Whether you’re feeling the cold of winter or the heat of summer, caves provide steady, comfortable temperatures year round. More than 3,000 caves are scattered throughout Texas including many “wild” or undeveloped caves.
But Texas has a variety of “show” caves, too. Here are four popular Central Texas caves that I encourage you to visit. Since COVID is still a factor, be sure to check availability of tours and any special requirements before heading out—or save this information to use in a couple of months post-pandemic.
|Natural Bridge Caverns near New Braunfels, Texas|
Billed as Texas’s Largest Underground Adventure, Natural Bridge Caverns has been attracting visitors since it opened to the public in the 1960s. During the 90-minute Discovery Tour visitors travel to a depth of 180 feet and walk along winding paths at a pleasant 72 degrees. See ancient formations that are still growing including stone monuments, colorful rocks, and glistening crystals. Since 2008 guides have led tours to a second cavern discovered at the site which features special lighting to showcase rare and delicate formations.
|Ropes Challenge is fun for kids |
Inner Space Cavern
|Longhorn Cavern is near|
Burnet and Inks Lake State Park.
Hidden for more than 10,000 years, Inner Space Cavern was discovered in 1963 during construction of the state’s first major highway. A drill suddenly broke through solid limestone and revealed an enormous cavern system directly below the intended path. Located 20 miles north of Austin off I-35, it is one of the best preserved caves in Texas.
Today visitors walk 69 feet below ground to view a variety of dramatic geological formations in large, eerie caverns. The Adventure Tour departs every 20 to 30 minutes, no reservation required. On the Hidden Passages Tour follow a guide to an undeveloped trail in a newly opened section —flashlight provided—or become a true spelunker on the Wild Cave Tour through undeveloped sections. Although humidity hovers around 98 percent, the constant 72 degree temperature makes the cave pleasant even on scorching days. https://innerspacecavern.com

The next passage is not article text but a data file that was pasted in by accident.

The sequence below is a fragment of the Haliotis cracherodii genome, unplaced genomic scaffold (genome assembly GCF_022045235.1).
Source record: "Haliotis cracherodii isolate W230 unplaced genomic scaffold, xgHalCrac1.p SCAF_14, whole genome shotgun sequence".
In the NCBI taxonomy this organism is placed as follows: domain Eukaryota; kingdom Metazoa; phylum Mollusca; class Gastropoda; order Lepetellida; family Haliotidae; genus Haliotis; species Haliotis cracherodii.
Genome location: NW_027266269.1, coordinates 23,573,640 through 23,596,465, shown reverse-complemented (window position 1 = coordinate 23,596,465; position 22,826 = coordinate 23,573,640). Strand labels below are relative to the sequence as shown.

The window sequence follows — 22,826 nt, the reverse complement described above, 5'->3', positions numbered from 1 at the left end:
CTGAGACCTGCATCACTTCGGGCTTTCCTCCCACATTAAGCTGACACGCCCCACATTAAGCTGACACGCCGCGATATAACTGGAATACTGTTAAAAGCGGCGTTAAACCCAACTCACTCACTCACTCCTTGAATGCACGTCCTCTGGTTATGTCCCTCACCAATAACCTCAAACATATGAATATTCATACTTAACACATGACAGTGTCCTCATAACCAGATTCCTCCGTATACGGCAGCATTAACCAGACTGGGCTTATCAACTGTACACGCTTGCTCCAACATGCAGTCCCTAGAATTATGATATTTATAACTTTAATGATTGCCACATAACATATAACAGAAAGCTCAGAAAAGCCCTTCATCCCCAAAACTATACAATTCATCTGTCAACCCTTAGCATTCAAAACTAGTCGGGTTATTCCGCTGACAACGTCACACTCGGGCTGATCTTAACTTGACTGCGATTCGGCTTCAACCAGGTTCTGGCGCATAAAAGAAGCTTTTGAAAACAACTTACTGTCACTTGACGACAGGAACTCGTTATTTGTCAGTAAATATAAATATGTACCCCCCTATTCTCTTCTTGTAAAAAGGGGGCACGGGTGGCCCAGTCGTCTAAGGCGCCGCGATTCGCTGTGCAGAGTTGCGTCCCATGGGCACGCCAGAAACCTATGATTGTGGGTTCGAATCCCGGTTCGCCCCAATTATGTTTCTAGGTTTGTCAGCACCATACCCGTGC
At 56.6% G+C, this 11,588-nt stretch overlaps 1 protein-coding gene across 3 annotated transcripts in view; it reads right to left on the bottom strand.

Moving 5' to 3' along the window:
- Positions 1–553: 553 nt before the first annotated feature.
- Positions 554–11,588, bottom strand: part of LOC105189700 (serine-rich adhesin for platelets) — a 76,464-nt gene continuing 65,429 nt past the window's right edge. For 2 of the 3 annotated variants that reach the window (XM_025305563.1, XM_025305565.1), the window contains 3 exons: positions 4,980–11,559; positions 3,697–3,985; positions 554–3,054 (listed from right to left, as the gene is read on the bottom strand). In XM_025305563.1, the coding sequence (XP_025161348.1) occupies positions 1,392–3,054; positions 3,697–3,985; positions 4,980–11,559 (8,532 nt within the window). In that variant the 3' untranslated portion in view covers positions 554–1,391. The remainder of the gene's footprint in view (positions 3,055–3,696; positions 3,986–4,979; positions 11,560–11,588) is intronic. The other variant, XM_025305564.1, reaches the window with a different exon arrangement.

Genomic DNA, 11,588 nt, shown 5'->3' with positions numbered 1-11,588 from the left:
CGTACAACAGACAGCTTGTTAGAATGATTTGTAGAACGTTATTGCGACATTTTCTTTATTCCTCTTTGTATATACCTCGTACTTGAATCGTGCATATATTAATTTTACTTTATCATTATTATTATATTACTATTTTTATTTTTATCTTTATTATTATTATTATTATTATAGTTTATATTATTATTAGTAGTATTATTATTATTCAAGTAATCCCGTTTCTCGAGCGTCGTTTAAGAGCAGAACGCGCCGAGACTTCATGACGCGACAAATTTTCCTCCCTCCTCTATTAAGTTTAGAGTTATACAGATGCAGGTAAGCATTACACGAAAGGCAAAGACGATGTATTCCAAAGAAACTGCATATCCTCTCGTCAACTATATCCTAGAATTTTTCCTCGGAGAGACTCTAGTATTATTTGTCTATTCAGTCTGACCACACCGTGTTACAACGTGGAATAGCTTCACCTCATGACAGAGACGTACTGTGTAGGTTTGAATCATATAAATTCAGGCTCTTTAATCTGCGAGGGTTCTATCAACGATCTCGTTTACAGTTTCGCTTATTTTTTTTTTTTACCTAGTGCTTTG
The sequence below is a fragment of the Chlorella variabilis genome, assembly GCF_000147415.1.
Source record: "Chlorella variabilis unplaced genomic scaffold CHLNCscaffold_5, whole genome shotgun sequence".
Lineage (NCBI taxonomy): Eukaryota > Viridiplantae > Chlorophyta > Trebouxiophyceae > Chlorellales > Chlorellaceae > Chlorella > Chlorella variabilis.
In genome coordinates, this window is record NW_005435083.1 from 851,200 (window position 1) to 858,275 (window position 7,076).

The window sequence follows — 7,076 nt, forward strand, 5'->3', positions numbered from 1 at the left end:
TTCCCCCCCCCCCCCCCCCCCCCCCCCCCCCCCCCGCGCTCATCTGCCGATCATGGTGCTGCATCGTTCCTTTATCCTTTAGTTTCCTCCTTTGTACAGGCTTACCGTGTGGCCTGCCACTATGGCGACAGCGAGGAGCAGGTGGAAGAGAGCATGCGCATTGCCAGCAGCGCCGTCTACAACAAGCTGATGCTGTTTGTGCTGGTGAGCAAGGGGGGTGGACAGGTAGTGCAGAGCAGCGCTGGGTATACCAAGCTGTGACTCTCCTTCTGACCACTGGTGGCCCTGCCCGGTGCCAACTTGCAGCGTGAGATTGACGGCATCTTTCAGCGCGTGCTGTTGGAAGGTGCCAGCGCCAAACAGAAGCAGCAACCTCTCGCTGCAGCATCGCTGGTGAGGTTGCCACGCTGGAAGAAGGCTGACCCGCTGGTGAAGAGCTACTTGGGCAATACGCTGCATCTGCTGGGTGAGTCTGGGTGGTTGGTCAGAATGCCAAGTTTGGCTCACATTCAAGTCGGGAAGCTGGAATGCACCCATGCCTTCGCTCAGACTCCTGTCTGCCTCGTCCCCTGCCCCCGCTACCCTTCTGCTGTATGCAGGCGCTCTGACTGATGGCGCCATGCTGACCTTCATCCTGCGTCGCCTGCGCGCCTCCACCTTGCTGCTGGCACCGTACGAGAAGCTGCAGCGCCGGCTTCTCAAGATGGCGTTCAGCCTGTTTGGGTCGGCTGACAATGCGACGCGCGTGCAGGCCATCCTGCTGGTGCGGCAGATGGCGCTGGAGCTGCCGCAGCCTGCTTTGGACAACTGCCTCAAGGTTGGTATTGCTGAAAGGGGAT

Unlike other Texas caves, Longhorn was created by rivers surging through cracks and holes millions of years ago. Left behind are unusual rock formations, domed ceilings, sinkholes, sparkling crystals, and petroglyphs carved in rock.
|Spectacular formations are hidden in |
Fossils dating to the Ice Age have been discovered in this prehistoric place of shelter, and evidence suggests Comanche Indians inhabited the cave at least 400 years ago. The Confederate army used bat guano to secretly manufacture gunpowder during the Civil War, while popular legends claim outlaws used the cave for a hideout.
The walking tour covers 1.25 miles round trip and takes about 90 minutes. On the Wild Cave Tour you’ll crawl through tight spaces using a headlamp. Learn about unexplained happenings on the Paranormal Tour, or book up to three hours of photography time in the cave. Located in Longhorn Cavern State Park near Burnet, cave temperature holds at a cool 68 degrees. www.longhorncavern.com
Cave Without a Name
Located in the Texas Hill Country, 12 miles from Boerne, this beautiful cavern is filled with stalactites, stalagmites, soda straws, cave drapery, and gorgeous flowstones. Tour six major rooms in 66-degree comfort. Easy walkways and brilliant lighting add to the unforgettable adventure in this living cavern. Tours depart throughout the day and last about an hour, entering on a stairwell that spirals down the original sinkhole opening and ending beside a clear subterranean brook. www.cavewithoutaname.com
|Cave Without a Name has great acoustics for live music performances.|
Other notable Texas caves
Cascade Caverns, 14 miles northwest of San Antonio, the first show cave of Texas to be discovered. www.cascasecaverns.com
Caverns of Sonora on I-10, halfway between San Antonio and Big Bend National Park, considered one of the world’s most beautiful caves. www.cavernsofsonora.com
Wonder World Cave, near San Marcos, the nation’s only true earthquake-formed cave. www.wonderworldpark.com
Photos by Larry and Beverly Burmeier and free sources.